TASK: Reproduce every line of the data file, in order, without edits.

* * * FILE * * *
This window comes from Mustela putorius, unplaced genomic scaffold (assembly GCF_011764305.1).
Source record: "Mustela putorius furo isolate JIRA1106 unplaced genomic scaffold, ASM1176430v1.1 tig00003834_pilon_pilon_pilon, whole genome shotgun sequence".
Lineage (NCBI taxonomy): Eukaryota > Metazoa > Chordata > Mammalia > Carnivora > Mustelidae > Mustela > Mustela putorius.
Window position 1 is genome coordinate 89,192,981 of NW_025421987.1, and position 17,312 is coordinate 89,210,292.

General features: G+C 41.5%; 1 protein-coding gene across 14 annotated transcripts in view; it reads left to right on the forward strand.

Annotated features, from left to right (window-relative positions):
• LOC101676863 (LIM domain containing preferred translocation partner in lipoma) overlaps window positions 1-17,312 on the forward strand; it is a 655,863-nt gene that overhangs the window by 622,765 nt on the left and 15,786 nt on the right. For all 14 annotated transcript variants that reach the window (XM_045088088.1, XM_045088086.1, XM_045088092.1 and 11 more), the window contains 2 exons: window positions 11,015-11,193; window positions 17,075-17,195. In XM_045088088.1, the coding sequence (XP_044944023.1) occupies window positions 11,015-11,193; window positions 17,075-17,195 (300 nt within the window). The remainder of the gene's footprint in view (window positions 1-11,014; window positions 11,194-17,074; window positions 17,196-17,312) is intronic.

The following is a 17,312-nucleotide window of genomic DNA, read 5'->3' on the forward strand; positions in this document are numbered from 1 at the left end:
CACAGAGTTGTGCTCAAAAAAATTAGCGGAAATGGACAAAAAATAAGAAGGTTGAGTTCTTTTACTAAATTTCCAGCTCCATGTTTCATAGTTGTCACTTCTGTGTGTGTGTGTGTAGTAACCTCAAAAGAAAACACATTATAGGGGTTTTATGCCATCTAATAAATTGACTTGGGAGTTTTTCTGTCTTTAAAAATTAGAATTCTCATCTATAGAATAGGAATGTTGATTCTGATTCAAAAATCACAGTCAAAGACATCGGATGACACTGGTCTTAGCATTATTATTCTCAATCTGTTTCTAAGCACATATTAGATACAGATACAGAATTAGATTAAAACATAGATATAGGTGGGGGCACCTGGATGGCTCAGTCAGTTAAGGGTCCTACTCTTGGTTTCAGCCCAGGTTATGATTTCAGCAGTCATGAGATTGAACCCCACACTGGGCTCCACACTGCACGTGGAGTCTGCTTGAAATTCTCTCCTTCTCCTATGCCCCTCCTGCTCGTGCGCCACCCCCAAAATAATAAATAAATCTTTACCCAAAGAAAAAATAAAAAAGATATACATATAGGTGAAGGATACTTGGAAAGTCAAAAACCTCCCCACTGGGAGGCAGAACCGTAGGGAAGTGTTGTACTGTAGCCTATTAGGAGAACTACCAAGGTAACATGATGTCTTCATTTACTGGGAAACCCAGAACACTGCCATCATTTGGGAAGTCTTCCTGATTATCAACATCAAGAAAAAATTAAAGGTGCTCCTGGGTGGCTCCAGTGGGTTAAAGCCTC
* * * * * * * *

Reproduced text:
This window comes from Mustela putorius, unplaced genomic scaffold (assembly GCF_011764305.1).
Source record: "Mustela putorius furo isolate JIRA1106 unplaced genomic scaffold, ASM1176430v1.1 tig00003834_pilon_pilon_pilon, whole genome shotgun sequence".
Lineage (NCBI taxonomy): Eukaryota > Metazoa > Chordata > Mammalia > Carnivora > Mustelidae > Mustela > Mustela putorius.
Window position 1 is genome coordinate 89,192,981 of NW_025421987.1, and position 17,312 is coordinate 89,210,292.

General features: G+C 41.5%; 1 protein-coding gene across 14 annotated transcripts in view; it reads left to right on the forward strand.

Annotated features, from left to right (window-relative positions):
• LOC101676863 (LIM domain containing preferred translocation partner in lipoma) overlaps window positions 1-17,312 on the forward strand; it is a 655,863-nt gene that overhangs the window by 622,765 nt on the left and 15,786 nt on the right. For all 14 annotated transcript variants that reach the window (XM_045088088.1, XM_045088086.1, XM_045088092.1 and 11 more), the window contains 2 exons: window positions 11,015-11,193; window positions 17,075-17,195. In XM_045088088.1, the coding sequence (XP_044944023.1) occupies window positions 11,015-11,193; window positions 17,075-17,195 (300 nt within the window). The remainder of the gene's footprint in view (window positions 1-11,014; window positions 11,194-17,074; window positions 17,196-17,312) is intronic.

The following is a 17,312-nucleotide window of genomic DNA, read 5'->3' on the forward strand; positions in this document are numbered from 1 at the left end:
CACAGAGTTGTGCTCAAAAAAATTAGCGGAAATGGACAAAAAATAAGAAGGTTGAGTTCTTTTACTAAATTTCCAGCTCCATGTTTCATAGTTGTCACTTCTGTGTGTGTGTGTGTAGTAACCTCAAAAGAAAACACATTATAGGGGTTTTATGCCATCTAATAAATTGACTTGGGAGTTTTTCTGTCTTTAAAAATTAGAATTCTCATCTATAGAATAGGAATGTTGATTCTGATTCAAAAATCACAGTCAAAGACATCGGATGACACTGGTCTTAGCATTATTATTCTCAATCTGTTTCTAAGCACATATTAGATACAGATACAGAATTAGATTAAAACATAGATATAGGTGGGGGCACCTGGATGGCTCAGTCAGTTAAGGGTCCTACTCTTGGTTTCAGCCCAGGTTATGATTTCAGCAGTCATGAGATTGAACCCCACACTGGGCTCCACACTGCACGTGGAGTCTGCTTGAAATTCTCTCCTTCTCCTATGCCCCTCCTGCTCGTGCGCCACCCCCAAAATAATAAATAAATCTTTACCCAAAGAAAAAATAAAAAAGATATACATATAGGTGAAGGATACTTGGAAAGTCAAAAACCTCCCCACTGGGAGGCAGAACCGTAGGGAAGTGTTGTACTGTAGCCTATTAGGAGAACTACCAAGGTAACATGATGTCTTCATTTACTGGGAAACCCAGAACACTGCCATCATTTGGGAAGTCTTCCTGATTATCAACATCAAGAAAAAATTAAAGGTGCTCCTGGGTGGCTCCAGTGGGTTAAAGCCTC